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Deena Kemp
Cornell University
PsychologyTobacco controlAffect (psychology)MedicineSocial psychology
7Publications
2H-index
20Citations
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Publications 7
Newest
#1Deena Kemp (Cornell University)H-Index: 2
#2Jeff Niederdeppe (Cornell University)H-Index: 33
Last. Sahara Byrne (Cornell University)H-Index: 14
view all 3 authors...
Abstract Purpose Adolescents are often a target audience for disgust-eliciting antismoking messages, including graphic warning labels (GWLs) on cigarette packages. Yet, few studies have examined how adolescents attend and respond to disgust imagery frequently depicted in these messages. Methods A within-subjects eye-tracking experiment with middle school youth (N = 436) examined attention for GWLs that feature disgust versus nondisgust images. Hypotheses were based on emotion theory and previous...
Source
#1Chris Skurka (Cornell University)H-Index: 2
#2Motasem Kalaji (Cornell University)
Last. Jeff Niederdeppe (Cornell University)H-Index: 33
view all 9 authors...
Abstract Introduction Legal challenges have blocked the implementation of large, pictorial health warning labels (HWLs) in the U.S. In light of future legal questions the U.S. Food and Drug Administration may face in proposing alternative HWLs, we examined whether less restrictive HWL versions on the front of packs—smaller HWLs and/or text-only HWLs that do not include pictorial imagery—may be sufficient to promote cognitive and affective outcomes associated with smoking cessation. Methods We re...
Source
#1Sahara Byrne (Cornell University)H-Index: 14
#2Amelia Greiner Safi (Cornell University)H-Index: 3
Last. Jeff Niederdeppe (Cornell University)H-Index: 33
view all 11 authors...
ABSTRACTThe U.S. Family Smoking Prevention and Tobacco Control Act (Tobacco Control Act) of 2009 paved the way for the Food and Drug Administration (FDA) to propose nine different graphic warning labels (GWLs) intended for prominent placement on the front and back of cigarette packs and on cigarette advertisements. Those GWLs were adjudicated as unconstitutional on the ground that they unnecessarily infringed tobacco companies’ free speech without sufficiently advancing the government’s public h...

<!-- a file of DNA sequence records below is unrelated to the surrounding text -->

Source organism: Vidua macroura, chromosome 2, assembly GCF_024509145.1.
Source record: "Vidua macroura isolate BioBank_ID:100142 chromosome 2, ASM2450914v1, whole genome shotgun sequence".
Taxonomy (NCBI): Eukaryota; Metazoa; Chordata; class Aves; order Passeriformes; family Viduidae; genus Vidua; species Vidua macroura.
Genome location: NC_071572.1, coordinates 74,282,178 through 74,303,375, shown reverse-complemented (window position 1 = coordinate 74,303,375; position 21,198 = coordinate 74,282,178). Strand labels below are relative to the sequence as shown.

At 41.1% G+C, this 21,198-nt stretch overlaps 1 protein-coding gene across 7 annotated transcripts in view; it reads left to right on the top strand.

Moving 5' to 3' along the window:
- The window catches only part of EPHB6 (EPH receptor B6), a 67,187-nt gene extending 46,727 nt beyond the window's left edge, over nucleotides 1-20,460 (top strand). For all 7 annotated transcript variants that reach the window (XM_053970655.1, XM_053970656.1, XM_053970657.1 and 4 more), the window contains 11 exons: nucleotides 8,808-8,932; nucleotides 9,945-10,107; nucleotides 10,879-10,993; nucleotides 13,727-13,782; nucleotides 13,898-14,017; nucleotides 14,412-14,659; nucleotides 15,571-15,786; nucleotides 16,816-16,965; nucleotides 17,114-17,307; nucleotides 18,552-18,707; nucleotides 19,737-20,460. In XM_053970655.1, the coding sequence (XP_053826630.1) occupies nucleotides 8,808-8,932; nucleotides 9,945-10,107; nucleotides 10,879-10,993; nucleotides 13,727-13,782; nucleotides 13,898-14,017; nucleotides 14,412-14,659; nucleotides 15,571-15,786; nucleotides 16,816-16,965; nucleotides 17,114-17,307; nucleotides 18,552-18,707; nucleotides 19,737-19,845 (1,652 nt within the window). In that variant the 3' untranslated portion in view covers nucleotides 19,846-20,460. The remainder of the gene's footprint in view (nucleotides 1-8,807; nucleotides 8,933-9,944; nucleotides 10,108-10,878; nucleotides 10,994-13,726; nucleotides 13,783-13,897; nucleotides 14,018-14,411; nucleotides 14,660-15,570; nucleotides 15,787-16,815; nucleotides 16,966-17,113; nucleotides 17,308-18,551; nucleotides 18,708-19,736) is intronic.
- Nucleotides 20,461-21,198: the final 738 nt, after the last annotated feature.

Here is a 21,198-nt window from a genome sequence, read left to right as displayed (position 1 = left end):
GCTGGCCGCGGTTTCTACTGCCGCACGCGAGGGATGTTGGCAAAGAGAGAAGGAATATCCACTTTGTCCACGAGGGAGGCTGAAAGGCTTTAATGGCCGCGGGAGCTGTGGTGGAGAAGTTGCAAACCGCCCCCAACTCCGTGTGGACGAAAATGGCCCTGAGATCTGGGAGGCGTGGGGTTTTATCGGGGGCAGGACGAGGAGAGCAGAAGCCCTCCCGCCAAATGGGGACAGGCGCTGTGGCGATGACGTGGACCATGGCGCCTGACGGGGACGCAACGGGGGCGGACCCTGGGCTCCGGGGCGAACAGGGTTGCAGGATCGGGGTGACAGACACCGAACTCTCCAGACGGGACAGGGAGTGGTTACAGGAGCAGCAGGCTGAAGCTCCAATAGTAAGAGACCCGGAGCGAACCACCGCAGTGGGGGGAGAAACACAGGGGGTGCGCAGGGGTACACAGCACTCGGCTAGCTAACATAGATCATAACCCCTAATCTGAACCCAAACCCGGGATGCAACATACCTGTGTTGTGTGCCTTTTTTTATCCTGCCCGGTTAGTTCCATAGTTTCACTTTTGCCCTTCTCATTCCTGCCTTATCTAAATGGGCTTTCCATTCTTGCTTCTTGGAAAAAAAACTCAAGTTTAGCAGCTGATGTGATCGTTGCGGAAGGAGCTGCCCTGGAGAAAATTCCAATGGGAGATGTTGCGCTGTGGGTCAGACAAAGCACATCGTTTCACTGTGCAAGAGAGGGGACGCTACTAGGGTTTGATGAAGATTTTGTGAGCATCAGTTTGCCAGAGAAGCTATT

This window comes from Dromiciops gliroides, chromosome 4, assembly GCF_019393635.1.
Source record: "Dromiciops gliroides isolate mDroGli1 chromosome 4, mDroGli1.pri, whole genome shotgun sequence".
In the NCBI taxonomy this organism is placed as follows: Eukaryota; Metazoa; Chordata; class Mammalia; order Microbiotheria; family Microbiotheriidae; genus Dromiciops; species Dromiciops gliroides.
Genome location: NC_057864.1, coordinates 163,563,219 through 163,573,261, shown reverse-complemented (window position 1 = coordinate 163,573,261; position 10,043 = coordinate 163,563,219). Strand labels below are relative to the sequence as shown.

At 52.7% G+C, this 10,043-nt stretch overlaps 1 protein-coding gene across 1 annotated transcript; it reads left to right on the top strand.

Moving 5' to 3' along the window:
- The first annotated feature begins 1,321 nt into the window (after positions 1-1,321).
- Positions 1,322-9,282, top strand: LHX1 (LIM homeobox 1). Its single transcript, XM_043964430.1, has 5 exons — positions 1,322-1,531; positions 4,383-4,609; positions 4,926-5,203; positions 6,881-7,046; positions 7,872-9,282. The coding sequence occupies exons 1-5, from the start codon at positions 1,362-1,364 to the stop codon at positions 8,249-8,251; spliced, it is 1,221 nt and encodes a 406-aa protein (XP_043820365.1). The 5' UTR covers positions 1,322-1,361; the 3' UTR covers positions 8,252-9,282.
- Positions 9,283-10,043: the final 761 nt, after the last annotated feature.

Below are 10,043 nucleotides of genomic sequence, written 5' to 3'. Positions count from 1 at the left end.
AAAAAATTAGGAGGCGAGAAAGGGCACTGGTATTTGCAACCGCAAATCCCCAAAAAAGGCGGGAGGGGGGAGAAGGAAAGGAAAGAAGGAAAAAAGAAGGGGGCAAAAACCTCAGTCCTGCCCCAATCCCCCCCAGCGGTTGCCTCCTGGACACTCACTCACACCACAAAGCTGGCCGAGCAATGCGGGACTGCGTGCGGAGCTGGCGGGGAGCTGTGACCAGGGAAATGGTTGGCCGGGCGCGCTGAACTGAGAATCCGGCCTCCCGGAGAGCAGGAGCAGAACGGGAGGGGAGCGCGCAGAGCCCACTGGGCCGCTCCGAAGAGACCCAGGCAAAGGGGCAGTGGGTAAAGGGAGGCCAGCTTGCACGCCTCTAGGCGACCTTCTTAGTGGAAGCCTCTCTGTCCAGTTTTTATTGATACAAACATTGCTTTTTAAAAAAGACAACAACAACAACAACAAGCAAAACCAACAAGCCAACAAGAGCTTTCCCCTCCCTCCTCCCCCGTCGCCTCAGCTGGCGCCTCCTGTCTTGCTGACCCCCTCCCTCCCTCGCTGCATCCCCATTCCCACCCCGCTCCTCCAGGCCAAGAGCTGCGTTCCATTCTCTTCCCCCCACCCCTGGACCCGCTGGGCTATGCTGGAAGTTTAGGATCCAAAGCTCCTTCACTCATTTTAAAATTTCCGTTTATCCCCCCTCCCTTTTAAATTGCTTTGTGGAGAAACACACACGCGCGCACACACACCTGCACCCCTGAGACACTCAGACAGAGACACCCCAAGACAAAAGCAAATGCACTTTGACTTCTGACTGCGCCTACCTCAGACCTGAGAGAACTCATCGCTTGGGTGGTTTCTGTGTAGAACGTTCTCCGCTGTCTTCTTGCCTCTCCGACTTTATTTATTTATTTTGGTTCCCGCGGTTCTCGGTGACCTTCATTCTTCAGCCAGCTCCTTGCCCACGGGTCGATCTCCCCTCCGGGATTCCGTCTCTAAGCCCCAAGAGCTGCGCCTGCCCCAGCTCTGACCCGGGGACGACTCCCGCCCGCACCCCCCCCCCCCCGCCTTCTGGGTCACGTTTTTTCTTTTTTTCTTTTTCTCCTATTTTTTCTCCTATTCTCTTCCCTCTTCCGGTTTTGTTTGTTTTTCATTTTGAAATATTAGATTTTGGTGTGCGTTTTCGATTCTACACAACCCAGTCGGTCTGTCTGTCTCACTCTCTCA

10 CitationsSource
#1Jeff Niederdeppe (Cornell University)H-Index: 33
#2Deena Kemp (Cornell University)H-Index: 2
Last. Sahara Byrne (Cornell University)H-Index: 14
view all 10 authors...
Source
#1Chris Skurka (Cornell University)H-Index: 2
#2Sahara Byrne (Cornell University)H-Index: 14
Last. Jeff Niederdeppe (Cornell University)H-Index: 33
view all 9 authors...
Abstract Rationale The United States courts have blocked the implementation of graphic warning labels on cigarette packages (GWLs). This decision was based, in part, on the premise that GWLs are unnecessarily emotional and are meant to scare rather than inform consumers about smoking's health effects. However, research in judgment and decision-making suggests these relationships are more complex. Objective In this article, we draw on several theoretical frameworks that lead to competing hypothes...
2 CitationsSource
#1Chris Skurka (Cornell University)H-Index: 2
#2Deena Kemp (Cornell University)H-Index: 2
Last. Jeff Niederdeppe (Cornell University)H-Index: 33
view all 11 authors...
Introduction:Though the WHO Framework Convention for Tobacco Control (FCTC) calls for the implementation of large graphic warning labels (GWLs) on cigarette boxes, the courts have blocked the implementation of 50% labels in the United States. We conducted an experiment to explore whether changing the size of GWLs is associated with changes in visual attention, negative affect, risk beliefs, and behavioral intentions. Method:We recruited adult smokers (N = 238) and middle-school youth (N = 237) t...
7 CitationsSource
#1Jeff Niederdeppe (Cornell University)H-Index: 33
#2Deena Kemp (Cornell University)H-Index: 2
1 CitationsSource
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